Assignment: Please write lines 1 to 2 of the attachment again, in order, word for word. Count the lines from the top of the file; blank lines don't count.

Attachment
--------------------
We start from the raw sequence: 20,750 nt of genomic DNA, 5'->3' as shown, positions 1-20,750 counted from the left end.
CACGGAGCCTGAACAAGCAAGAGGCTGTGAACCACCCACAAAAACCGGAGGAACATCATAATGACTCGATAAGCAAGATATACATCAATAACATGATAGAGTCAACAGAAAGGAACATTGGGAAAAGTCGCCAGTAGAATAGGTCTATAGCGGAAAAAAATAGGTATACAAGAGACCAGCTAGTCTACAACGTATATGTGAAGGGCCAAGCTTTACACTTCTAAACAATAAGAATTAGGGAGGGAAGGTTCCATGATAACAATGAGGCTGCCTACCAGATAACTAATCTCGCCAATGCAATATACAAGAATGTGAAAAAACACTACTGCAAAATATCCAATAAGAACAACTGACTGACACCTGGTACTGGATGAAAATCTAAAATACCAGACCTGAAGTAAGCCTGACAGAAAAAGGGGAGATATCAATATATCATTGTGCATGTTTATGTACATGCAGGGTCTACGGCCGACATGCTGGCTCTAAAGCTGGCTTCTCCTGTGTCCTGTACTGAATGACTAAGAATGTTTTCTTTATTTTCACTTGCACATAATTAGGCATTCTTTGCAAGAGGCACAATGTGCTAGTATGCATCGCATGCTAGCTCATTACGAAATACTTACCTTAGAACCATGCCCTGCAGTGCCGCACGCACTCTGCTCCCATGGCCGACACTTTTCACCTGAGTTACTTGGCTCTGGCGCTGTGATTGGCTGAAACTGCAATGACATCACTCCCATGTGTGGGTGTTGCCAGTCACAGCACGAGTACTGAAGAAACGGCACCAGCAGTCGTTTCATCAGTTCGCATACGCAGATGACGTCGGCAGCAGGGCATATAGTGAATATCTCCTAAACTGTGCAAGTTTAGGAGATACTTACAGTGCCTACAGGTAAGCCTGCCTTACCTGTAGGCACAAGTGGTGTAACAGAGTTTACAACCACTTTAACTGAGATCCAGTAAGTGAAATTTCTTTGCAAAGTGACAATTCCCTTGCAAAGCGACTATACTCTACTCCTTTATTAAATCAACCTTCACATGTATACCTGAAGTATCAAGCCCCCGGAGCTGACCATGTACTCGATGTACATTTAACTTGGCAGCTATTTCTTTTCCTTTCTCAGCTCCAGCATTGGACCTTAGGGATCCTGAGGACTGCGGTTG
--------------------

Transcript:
We start from the raw sequence: 20,750 nt of genomic DNA, 5'->3' as shown, positions 1-20,750 counted from the left end.
CACGGAGCCTGAACAAGCAAGAGGCTGTGAACCACCCACAAAAACCGGAGGAACATCATAATGACTCGATAAGCAAGATATACATCAATAACATGATAGAGTCAACAGAAAGGAACATTGGGAAAAGTCGCCAGTAGAATAGGTCTATAGCGGAAAAAAATAGGTATACAAGAGACCAGCTAGTCTACAACGTATATGTGAAGGGCCAAGCTTTACACTTCTAAACAATAAGAATTAGGGAGGGAAGGTTCCATGATAACAATGAGGCTGCCTACCAGATAACTAATCTCGCCAATGCAATATACAAGAATGTGAAAAAACACTACTGCAAAATATCCAATAAGAACAACTGACTGACACCTGGTACTGGATGAAAATCTAAAATACCAGACCTGAAGTAAGCCTGACAGAAAAAGGGGAGATATCAATATATCATTGTGCATGTTTATGTACATGCAGGGTCTACGGCCGACATGCTGGCTCTAAAGCTGGCTTCTCCTGTGTCCTGTACTGAATGACTAAGAATGTTTTCTTTATTTTCACTTGCACATAATTAGGCATTCTTTGCAAGAGGCACAATGTGCTAGTATGCATCGCATGCTAGCTCATTACGAAATACTTACCTTAGAACCATGCCCTGCAGTGCCGCACGCACTCTGCTCCCATGGCCGACACTTTTCACCTGAGTTACTTGGCTCTGGCGCTGTGATTGGCTGAAACTGCAATGACATCACTCCCATGTGTGGGTGTTGCCAGTCACAGCACGAGTACTGAAGAAACGGCACCAGCAGTCGTTTCATCAGTTCGCATACGCAGATGACGTCGGCAGCAGGGCATATAGTGAATATCTCCTAAACTGTGCAAGTTTAGGAGATACTTACAGTGCCTACAGGTAAGCCTGCCTTACCTGTAGGCACAAGTGGTGTAACAGAGTTTACAACCACTTTAACTGAGATCCAGTAAGTGAAATTTCTTTGCAAAGTGACAATTCCCTTGCAAAGCGACTATACTCTACTCCTTTATTAAATCAACCTTCACATGTATACCTGAAGTATCAAGCCCCCGGAGCTGACCATGTACTCGATGTACATTTAACTTGGCAGCTATTTCTTTTCCTTTCTCAGCTCCAGCATTGGACCTTAGGGATCCTGAGGACTGCGGTTG